Merger between Summit Community Gardens and EATS is complete – a new name could come this fall
It’ll be a while before the snow melts and Summit Community Gardens plot owners can get in to turn the dirt for this summer’s gardens. But behind the scenes, it’s busy as the merger with another nonprofit organization EATS became official.
The merger between Summit Community Gardens and EATS – or Eat Awesome Things was made official April 1. For now, the single organization will continue to be known as Summit Community Gardens and EATS, but Executive Director Sloane Johnson says they wanted to work together for a bit before making too many other changes.
“We are Summit Community Gardens and EATS,” Johnson said. So we decided to wait and do our rebranding. possibly change the name in October. But we wanted to work together for about six months before we made that change.”
She says the merger makes a lot of sense because the work they do is very similar – just different times of the year.
“EATS is really focusing on education in the schools,” she said. “So that is during the winter months, and the garden is really focused on the summer. So, we really come together nicely. As for now we're keeping all the EATS programming in the schools, so they're teaching it Parleys, they're teaching it all the public schools as well as the Day School, and they have after school programs at Ecker. And then they're doing their composting programs in the schools . So, we're continuing with that, and then getting ready for garden season.”
This year all nine weeks of full day summer camp for elementary students will include cooking education and Johnson says they sold out quickly. They hope to add more weeks to the half-day preschool camps because there’s a long waiting list for the four weeks that have already sold out.
Information about any new summer camp opportunities she says is emailed first to members. They will also be announced in the monthly newsletter. See the website for signup information.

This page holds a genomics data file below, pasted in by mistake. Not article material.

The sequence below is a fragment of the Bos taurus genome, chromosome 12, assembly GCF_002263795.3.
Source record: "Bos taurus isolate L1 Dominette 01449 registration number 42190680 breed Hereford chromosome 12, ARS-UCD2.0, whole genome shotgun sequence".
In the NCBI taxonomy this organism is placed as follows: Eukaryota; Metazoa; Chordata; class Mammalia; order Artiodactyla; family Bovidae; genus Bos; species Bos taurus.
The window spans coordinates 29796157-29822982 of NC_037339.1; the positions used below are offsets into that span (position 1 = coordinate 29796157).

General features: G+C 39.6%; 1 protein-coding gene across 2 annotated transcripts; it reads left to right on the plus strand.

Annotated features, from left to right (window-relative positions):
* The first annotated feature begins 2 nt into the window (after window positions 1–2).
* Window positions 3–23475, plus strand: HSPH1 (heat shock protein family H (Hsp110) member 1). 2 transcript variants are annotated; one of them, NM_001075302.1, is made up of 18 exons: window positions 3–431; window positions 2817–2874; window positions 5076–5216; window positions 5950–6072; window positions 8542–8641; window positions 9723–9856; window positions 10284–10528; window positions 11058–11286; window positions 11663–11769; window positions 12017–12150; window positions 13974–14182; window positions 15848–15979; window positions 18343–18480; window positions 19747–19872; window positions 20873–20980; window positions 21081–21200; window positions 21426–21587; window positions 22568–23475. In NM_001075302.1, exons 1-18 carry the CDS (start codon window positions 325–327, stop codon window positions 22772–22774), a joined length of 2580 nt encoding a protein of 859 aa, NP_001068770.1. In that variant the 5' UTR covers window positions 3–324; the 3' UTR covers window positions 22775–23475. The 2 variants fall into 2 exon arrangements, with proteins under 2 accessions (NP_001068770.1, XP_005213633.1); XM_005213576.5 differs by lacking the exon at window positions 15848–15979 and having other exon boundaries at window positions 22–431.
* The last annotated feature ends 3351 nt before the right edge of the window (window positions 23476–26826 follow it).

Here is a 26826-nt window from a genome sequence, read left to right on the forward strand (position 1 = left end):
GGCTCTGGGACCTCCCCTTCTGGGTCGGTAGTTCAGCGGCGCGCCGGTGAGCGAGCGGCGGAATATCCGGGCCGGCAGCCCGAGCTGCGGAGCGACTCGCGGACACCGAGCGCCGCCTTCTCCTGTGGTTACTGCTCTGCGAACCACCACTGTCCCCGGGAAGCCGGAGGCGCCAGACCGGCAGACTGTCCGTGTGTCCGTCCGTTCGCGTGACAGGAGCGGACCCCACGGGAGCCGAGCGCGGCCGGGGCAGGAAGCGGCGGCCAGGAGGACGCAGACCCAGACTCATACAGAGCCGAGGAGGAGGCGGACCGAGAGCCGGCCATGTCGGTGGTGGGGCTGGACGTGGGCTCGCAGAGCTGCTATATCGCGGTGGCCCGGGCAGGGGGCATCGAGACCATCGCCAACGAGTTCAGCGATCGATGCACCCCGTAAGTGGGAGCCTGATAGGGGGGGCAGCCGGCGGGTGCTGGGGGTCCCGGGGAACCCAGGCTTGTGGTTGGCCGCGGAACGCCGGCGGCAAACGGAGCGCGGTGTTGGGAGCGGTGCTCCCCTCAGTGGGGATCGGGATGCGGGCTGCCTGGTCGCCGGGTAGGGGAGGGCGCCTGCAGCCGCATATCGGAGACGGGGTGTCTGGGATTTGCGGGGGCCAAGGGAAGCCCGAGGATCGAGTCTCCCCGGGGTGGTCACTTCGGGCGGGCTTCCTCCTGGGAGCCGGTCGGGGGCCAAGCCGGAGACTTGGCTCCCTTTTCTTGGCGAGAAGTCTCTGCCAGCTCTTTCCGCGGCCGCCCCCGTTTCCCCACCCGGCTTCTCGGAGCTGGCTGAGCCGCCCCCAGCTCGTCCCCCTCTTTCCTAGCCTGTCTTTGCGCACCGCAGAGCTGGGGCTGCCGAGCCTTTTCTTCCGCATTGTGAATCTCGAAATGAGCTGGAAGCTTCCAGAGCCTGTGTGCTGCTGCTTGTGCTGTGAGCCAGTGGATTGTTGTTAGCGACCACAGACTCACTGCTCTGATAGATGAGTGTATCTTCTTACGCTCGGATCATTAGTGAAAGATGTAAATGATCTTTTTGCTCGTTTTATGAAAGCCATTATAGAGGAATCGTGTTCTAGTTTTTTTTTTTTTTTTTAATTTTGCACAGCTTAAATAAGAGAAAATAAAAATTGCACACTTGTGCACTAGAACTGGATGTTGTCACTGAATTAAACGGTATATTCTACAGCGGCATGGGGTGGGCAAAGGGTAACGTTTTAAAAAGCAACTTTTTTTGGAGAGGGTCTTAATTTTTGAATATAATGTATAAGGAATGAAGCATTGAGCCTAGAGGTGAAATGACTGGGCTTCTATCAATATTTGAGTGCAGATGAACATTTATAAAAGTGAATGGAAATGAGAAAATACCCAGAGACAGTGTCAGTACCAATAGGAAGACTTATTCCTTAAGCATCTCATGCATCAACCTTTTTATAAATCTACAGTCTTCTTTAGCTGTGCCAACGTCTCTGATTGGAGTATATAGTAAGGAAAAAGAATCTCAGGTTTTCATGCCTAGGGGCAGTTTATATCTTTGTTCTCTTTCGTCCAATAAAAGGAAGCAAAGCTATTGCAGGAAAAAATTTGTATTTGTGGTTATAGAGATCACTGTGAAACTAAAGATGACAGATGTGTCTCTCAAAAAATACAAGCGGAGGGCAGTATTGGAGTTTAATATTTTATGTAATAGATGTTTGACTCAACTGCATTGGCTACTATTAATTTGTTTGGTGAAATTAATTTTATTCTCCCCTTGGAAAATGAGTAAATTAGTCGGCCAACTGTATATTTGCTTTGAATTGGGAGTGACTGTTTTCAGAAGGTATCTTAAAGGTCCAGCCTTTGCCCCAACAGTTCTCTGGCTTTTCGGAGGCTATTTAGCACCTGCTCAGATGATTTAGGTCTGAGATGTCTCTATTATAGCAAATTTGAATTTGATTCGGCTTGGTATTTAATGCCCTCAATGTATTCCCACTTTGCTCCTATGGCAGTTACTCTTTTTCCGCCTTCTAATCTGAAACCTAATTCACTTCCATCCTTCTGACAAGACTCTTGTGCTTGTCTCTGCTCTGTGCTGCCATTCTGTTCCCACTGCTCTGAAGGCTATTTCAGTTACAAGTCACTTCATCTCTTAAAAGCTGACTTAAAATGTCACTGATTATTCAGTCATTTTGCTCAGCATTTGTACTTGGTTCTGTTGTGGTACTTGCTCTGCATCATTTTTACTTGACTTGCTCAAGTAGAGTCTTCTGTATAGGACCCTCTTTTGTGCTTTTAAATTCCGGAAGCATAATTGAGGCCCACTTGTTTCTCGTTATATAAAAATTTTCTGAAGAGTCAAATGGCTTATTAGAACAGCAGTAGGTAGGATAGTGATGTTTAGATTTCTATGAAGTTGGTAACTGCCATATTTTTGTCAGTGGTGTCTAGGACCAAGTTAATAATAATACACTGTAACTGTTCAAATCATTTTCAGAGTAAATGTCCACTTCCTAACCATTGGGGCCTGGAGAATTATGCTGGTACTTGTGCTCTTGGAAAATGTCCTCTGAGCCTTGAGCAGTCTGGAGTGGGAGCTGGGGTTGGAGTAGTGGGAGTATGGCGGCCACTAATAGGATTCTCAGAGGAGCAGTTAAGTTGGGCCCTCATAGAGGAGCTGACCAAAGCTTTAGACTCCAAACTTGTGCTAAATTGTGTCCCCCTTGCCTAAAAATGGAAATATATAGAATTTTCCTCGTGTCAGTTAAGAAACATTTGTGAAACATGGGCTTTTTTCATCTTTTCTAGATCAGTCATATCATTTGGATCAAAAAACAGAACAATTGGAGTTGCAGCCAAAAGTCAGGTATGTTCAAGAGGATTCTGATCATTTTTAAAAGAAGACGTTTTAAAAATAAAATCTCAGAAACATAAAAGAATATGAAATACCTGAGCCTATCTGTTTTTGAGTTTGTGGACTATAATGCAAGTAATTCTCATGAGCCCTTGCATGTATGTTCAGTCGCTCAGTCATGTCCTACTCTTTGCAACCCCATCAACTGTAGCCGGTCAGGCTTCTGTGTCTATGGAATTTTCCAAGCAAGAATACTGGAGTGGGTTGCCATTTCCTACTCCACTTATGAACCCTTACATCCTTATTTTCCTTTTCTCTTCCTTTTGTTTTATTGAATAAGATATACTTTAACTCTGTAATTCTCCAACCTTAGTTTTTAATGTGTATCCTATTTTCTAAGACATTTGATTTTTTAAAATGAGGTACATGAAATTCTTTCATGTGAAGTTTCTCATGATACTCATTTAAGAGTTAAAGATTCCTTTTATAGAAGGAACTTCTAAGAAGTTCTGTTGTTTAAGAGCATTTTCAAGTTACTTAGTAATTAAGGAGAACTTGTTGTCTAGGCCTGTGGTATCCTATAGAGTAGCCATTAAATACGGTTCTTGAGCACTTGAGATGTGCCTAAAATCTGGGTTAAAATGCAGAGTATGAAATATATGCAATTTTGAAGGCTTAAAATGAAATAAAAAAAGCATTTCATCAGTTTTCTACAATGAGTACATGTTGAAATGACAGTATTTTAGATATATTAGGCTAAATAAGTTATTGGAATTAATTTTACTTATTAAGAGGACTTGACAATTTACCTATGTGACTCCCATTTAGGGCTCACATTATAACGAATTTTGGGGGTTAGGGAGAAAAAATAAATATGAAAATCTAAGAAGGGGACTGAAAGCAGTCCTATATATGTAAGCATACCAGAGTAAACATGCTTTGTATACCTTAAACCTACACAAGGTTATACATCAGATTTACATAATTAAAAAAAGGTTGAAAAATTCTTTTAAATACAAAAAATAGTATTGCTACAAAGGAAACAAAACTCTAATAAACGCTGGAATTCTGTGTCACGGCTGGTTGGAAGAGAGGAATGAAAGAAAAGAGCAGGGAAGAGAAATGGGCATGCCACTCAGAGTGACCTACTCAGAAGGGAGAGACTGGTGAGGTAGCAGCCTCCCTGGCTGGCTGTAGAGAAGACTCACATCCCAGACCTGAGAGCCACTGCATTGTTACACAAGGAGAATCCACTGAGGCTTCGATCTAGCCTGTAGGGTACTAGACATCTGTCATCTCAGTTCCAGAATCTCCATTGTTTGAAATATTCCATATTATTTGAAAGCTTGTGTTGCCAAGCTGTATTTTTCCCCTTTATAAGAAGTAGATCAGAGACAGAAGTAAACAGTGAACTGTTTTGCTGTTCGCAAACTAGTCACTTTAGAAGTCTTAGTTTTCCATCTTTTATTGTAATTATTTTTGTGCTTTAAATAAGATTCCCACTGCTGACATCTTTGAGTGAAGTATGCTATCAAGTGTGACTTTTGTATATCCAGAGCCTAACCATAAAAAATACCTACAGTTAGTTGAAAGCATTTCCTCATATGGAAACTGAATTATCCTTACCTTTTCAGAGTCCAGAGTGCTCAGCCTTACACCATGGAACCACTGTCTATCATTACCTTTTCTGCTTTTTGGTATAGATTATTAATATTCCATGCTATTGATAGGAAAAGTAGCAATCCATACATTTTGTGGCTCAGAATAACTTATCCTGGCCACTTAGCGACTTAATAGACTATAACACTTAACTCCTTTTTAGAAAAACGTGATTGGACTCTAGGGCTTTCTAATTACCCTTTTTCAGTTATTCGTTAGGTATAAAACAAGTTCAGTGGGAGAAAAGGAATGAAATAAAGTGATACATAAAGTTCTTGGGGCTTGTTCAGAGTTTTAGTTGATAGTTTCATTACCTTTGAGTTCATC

Summit Community Gardens opened in 2012 and became a nonprofit in 2015. It now offers 132 community garden plots in addition to demonstration beds that grow food for local families in need.
EATS was formed in 2014 with the mission to improve nutrition in Park City schools by removing processed foods and replacing them with fresh food and scratch-made meals.
Meanwhile, Gardens Director Melissa Soltesz will be offering some classes as the snow melts. The first is High Altitude Gardening on Wednesday, April 19 at 6 p.m. The class will be taught via Zoom and is designed for people interested in learning how to grow vegetables in our short growing season.
“I've already taught one of these classes. But given every day I teach a class, it's snowing. So, we wanted to offer it again, to give another opportunity to a lot of new gardeners. We have a lot of new plot renters this year. So, give them the opportunity to learn about how we are going to best grow things here at altitude, but also how to effectively and efficiently plan your garden too.”
A second class on starting seeds will be held on Thursday, April 20, also at 6 p.m. at the Swaner Nature Preserve. Materials will be provided. The class fees are $25.
Anyone buying seeds or starters she says need to look for plants that mature between 75 and 90 days and can be grown in zone five.
All 132 garden plots are spoken for, but names are being taken on the waitlist. The waitlist link can be found here.